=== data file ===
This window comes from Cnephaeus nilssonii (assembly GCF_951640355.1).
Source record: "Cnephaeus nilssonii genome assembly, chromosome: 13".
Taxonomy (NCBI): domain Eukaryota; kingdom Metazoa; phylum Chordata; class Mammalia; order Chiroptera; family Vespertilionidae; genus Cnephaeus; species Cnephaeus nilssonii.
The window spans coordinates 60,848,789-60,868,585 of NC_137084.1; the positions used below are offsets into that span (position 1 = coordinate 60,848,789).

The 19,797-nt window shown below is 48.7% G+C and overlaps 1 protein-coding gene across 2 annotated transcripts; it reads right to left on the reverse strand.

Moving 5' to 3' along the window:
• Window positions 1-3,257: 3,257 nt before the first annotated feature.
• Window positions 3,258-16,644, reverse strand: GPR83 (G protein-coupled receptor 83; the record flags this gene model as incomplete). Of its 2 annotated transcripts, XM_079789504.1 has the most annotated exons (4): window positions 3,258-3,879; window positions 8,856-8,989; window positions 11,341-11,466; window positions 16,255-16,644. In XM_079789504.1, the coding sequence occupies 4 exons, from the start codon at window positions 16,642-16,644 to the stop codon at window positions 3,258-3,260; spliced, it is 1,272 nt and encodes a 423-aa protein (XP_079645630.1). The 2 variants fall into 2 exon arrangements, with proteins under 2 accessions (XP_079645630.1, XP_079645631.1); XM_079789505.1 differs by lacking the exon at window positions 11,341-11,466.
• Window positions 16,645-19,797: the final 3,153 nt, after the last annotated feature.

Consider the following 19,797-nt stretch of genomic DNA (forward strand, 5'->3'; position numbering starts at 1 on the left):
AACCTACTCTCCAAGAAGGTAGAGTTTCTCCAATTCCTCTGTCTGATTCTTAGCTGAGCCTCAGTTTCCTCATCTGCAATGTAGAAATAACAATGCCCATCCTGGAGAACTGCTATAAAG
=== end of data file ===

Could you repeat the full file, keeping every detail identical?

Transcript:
This window comes from Cnephaeus nilssonii (assembly GCF_951640355.1).
Source record: "Cnephaeus nilssonii genome assembly, chromosome: 13".
Taxonomy (NCBI): domain Eukaryota; kingdom Metazoa; phylum Chordata; class Mammalia; order Chiroptera; family Vespertilionidae; genus Cnephaeus; species Cnephaeus nilssonii.
The window spans coordinates 60,848,789-60,868,585 of NC_137084.1; the positions used below are offsets into that span (position 1 = coordinate 60,848,789).

The 19,797-nt window shown below is 48.7% G+C and overlaps 1 protein-coding gene across 2 annotated transcripts; it reads right to left on the reverse strand.

Moving 5' to 3' along the window:
• Window positions 1-3,257: 3,257 nt before the first annotated feature.
• Window positions 3,258-16,644, reverse strand: GPR83 (G protein-coupled receptor 83; the record flags this gene model as incomplete). Of its 2 annotated transcripts, XM_079789504.1 has the most annotated exons (4): window positions 3,258-3,879; window positions 8,856-8,989; window positions 11,341-11,466; window positions 16,255-16,644. In XM_079789504.1, the coding sequence occupies 4 exons, from the start codon at window positions 16,642-16,644 to the stop codon at window positions 3,258-3,260; spliced, it is 1,272 nt and encodes a 423-aa protein (XP_079645630.1). The 2 variants fall into 2 exon arrangements, with proteins under 2 accessions (XP_079645630.1, XP_079645631.1); XM_079789505.1 differs by lacking the exon at window positions 11,341-11,466.
• Window positions 16,645-19,797: the final 3,153 nt, after the last annotated feature.

Consider the following 19,797-nt stretch of genomic DNA (forward strand, 5'->3'; position numbering starts at 1 on the left):
AACCTACTCTCCAAGAAGGTAGAGTTTCTCCAATTCCTCTGTCTGATTCTTAGCTGAGCCTCAGTTTCCTCATCTGCAATGTAGAAATAACAATGCCCATCCTGGAGAACTGCTATAAAG